Referee Suspended After Allegedly Forcing Black Teen to Cut Off Dreads or Forfeit Wrestling Match

Alan Maloney has been suspended after giving black teen an ultimatum during a wrestling match.
SNJ Today

The teen was reportedly wearing a cap over his dreads before the moment occurred.

A New Jersey referee has been suspended after he gave black teenager an ultimatum during a wrestling match last week — cut off his dreadlocks or forfeit the match.

Andrew Johnson, a wrestler at Buena Regional High School, was reportedly wearing a cover over his dreadlocks when the moment occurred, but the referee, Alan Maloney, allegedly said that wouldn’t suffice, according to SNJ Today.

Johnson chose to cut his hair but appeared upset in a widely circulated video of the moment. The teen went on to win the match.

The New Jersey Division on Civil Rights and the New Jersey State Interscholastic Athletic Association are currently investigating the incident after widespread backlash, with many calling the move racist.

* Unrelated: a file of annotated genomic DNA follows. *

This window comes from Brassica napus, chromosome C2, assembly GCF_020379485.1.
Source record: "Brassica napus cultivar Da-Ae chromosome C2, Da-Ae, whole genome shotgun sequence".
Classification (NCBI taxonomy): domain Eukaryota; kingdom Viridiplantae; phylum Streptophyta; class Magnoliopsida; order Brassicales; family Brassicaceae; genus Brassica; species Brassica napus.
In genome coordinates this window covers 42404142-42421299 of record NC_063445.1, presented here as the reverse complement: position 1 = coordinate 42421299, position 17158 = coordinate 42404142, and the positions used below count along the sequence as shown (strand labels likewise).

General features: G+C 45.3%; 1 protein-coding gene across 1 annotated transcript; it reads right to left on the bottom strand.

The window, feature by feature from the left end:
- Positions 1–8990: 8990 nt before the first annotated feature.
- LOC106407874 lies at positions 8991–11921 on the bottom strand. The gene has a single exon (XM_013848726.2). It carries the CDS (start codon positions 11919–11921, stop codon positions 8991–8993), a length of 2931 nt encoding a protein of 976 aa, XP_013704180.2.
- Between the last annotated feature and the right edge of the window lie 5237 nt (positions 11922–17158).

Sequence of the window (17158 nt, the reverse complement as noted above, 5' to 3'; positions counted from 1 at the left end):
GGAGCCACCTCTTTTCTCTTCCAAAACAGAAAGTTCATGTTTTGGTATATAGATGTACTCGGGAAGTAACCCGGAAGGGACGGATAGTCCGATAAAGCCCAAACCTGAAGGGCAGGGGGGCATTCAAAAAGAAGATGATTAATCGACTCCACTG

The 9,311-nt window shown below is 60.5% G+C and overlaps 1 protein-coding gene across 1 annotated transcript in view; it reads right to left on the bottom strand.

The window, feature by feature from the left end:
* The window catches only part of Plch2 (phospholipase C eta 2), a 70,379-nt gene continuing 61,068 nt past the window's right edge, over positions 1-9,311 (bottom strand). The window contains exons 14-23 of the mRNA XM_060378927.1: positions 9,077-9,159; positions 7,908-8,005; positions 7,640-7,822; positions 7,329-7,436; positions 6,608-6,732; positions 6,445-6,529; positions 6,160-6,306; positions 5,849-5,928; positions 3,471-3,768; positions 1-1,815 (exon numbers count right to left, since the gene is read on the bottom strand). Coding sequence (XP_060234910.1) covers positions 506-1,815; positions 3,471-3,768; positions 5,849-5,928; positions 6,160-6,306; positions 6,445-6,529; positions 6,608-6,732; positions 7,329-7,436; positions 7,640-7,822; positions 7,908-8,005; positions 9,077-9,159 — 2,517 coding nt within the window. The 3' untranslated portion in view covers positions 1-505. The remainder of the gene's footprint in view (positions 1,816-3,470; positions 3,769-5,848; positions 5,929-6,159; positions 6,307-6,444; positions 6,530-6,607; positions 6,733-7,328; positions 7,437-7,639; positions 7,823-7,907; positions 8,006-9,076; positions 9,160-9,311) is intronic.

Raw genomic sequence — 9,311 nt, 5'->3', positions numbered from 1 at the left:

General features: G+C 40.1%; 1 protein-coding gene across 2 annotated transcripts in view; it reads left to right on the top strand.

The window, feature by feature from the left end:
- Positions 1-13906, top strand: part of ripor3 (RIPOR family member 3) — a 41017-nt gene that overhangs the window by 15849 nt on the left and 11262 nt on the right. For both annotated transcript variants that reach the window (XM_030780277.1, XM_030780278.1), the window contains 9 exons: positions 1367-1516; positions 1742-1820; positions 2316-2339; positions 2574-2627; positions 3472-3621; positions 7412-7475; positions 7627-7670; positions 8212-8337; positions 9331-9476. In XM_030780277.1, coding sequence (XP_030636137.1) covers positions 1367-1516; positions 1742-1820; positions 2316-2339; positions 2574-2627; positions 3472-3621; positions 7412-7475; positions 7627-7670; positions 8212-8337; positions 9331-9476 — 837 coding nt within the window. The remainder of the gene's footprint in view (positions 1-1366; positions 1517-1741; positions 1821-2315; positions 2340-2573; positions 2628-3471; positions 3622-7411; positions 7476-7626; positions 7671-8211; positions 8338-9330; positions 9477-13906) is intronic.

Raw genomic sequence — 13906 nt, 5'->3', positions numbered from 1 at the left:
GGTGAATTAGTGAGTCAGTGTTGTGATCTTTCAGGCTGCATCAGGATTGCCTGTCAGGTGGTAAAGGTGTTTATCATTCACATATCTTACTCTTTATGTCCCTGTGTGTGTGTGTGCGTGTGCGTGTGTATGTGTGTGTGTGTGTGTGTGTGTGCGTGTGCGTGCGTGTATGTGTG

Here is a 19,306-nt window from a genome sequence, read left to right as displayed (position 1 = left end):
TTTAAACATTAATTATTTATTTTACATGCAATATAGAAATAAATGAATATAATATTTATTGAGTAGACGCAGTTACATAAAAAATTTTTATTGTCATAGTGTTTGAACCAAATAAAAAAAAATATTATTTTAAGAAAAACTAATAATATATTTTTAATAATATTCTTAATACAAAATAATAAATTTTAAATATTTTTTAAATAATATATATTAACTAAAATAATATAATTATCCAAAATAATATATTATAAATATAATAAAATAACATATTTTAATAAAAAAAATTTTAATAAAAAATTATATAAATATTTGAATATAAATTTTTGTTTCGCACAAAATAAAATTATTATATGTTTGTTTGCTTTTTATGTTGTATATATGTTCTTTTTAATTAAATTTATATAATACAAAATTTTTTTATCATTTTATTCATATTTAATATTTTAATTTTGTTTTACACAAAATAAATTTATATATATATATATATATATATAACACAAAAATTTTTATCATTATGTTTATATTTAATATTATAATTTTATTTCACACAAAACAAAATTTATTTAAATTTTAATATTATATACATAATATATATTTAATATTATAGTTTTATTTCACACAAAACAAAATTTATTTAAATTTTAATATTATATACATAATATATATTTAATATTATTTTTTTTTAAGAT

Maloney will remain suspended until the investigation is finished.

"How many different ways will  people try to exclude Black people from public life without having to declare their bigotry?” The New Jersey Chapter of the ACLU tweeted. “We’re so sorry this happened to you, Andrew. This was discrimination, and it's not okay.”

New Jersey Gov. Phil Murphy also said he was “deeply disturbed” after watching the video.

“No student should have to needlessly choose between his or her identity & playing sports,” Murphy wrote on Twitter.

Apparently this isn’t the first time Maloney has come under fire for allegations of racism. 

In 2016, the referee was accused of calling another black referee the N-word and a fight ensued. Both referees were temporarily suspended, the Courier Post reported.

When SNJ Today called a number associated with Maloney, a woman who answered the phone said the matter was "being blown out of proportion" and that Maloney was following the rules, the paper reported.

Wrestlers are allowed to have dreads, so long as they wear a covering that is "snug" to the person in question's body, according to National Federation of State High School Associations. Johnson was wearing a cover, but it's not clear how snugly fit it was. 

Johnson had previously wrestled with dreads without issue, the Courier Post reported.